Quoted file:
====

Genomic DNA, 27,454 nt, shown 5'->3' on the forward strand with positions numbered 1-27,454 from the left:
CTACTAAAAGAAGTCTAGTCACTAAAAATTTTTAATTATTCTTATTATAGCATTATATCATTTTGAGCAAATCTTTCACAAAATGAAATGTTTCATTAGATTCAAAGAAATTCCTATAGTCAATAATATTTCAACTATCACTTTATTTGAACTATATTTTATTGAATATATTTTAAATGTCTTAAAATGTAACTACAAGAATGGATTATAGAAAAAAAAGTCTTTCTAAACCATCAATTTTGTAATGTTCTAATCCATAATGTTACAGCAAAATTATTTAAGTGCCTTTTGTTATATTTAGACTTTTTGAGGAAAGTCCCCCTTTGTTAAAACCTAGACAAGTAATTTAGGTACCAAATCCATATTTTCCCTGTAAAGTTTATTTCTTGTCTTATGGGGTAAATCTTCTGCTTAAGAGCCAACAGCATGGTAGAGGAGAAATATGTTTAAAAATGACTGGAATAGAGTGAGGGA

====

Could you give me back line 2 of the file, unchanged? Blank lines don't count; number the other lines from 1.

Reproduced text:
CTACTAAAAGAAGTCTAGTCACTAAAAATTTTTAATTATTCTTATTATAGCATTATATCATTTTGAGCAAATCTTTCACAAAATGAAATGTTTCATTAGATTCAAAGAAATTCCTATAGTCAATAATATTTCAACTATCACTTTATTTGAACTATATTTTATTGAATATATTTTAAATGTCTTAAAATGTAACTACAAGAATGGATTATAGAAAAAAAAGTCTTTCTAAACCATCAATTTTGTAATGTTCTAATCCATAATGTTACAGCAAAATTATTTAAGTGCCTTTTGTTATATTTAGACTTTTTGAGGAAAGTCCCCCTTTGTTAAAACCTAGACAAGTAATTTAGGTACCAAATCCATATTTTCCCTGTAAAGTTTATTTCTTGTCTTATGGGGTAAATCTTCTGCTTAAGAGCCAACAGCATGGTAGAGGAGAAATATGTTTAAAAATGACTGGAATAGAGTGAGGGA